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Conceptual Metaphor Theory (CMT)
Metaphors have been traditionally defined as a linguistic tool mainly used for artistic or rhetoric purposes (e.g.,: poetry, oratory). Therefore, the approach to the study of this phenomenon has usually been linguistic-oriented. However, theorists in the field of Cognitive Linguistics proposed a new way to explain it. In their view, the creation of a metaphor starts at a cognitive level and it is subsequently lexicalised via a linguistic expression. Lakoff and Johnson’s (1980) influential books on metaphor has aimed to demonstrate that this phenomenon is an integral part of our conceptual system and explored its pervasive nature in everyday human life, including language, thought and action (1980: 3). Lakoff and Johnson’s observation is that among the various ways of understanding and talking about the reality that surrounds them, human beings tend to use metaphors more often than they think and mostly unconsciously. For example, a concept such as ‘argument’ in English is often expressed in terms of ‘war’ with entrenched lexical expressions such as “I demolished her argument” or “he shot down all of my arguments”. Linguistic metaphorical expressions are therefore the manifestation of a conceptual process in our mind that is based on the projection of some structure from one domain (source) in to another (target) (1980: 4-5). The examples above are therefore linguistic realisations of the conceptual metaphor “argument is war”.
Lakoff and Johnson also highlight the fact that conceptual metaphors are created according to our physical, cultural and social experience; therefore, they may vary across culture. Some of them may be present in many cultures while others may be peculiar to a given culture (1980: 23-24). Subsequent studies have confirmed that some metaphors are shared by many cultures, especially of those based on bodily experience (Lakoff 1987; Lakoff and Johnson 1999; Kovecses 2000, 2002 on ‘universal’ conceptual metaphors). However, other studies have focused on the diachronic and synchronic nature of metaphorical expressions. For example, Kovecses (2005: 233) demonstrates that universal conceptual metaphors can present some ‘cultural variation’ within a given culture, which depends on many factors, such as social context, communicative situation, topic etc. (Deignan 2003).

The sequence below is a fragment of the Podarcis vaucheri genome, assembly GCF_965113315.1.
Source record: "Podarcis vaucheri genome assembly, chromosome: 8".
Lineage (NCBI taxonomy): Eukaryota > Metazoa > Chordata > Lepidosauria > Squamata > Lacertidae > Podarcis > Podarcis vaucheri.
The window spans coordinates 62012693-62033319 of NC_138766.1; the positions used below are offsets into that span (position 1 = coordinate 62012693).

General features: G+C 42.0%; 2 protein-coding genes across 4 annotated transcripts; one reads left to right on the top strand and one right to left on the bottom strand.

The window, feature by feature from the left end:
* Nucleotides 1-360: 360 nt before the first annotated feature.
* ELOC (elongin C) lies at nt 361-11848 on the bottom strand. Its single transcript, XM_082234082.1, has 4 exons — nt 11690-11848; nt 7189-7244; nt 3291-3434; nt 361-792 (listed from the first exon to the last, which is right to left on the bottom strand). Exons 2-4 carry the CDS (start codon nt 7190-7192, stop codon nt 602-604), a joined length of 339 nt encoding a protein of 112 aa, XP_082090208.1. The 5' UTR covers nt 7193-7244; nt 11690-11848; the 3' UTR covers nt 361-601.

Most importantly, Kovecses (2002: 242; 2005:106-111) puts forward the idea that individuals have the ability to shape metaphors according to their peculiar way of perceiving the external world or their personal experiences in life (i.e. as a child, teenager, student, etc.). In other words, they tend to create a metaphor by means of one source domain that is part of their concerns or interests (‘human concern’), which belong to their ‘personal history’. This concept can be applied to the investigation of online metaphor both in the real world and in fiction. On the one hand, it can reveal how authors can create their characters’ metaphorical patterns in an unconscious way as the result of the author’s ‘personal history’ (cf. Kovecses ibid. ch. 8). On the other hand, it can be a fruitful tool to show how repeated idiosyncratic metaphors may be used in order to project the peculiarities of a character, their mind style (Semino and Swindler- hurst 1996; Semino 2002). I will apply the concepts of ‘human concern’ and ‘personal history’ during the data analysis, which demonstrates how the scriptwriters of Friends make use of online metaphorical expressions to convey specific characterisation cues.
It can be certainly argued that CMT has been a real breakthrough in the field of metaphor research, opening new avenues for the analysis and understanding of this phenomenon. However, CMT seems to lack suitable methodology for extrapolating conceptual metaphors from linguistic evidence. Therefore, it is sometimes difficult categorising linguistic expressions under one or the other conceptual metaphor. A more precise model and further analyses based on data other than linguistic patterns have also been advocated (cf. Murphy 1996). More importantly, CMT cannot fully account for all the processes involved in creating and understanding metaphors, especially the online production and reception of novel ones (Kovecses 2002: 233; 2005: 267). Conversely, Blending Theory (BT) and its model seems more adequate to explain specific interpretations of particular metaphorical expressions.
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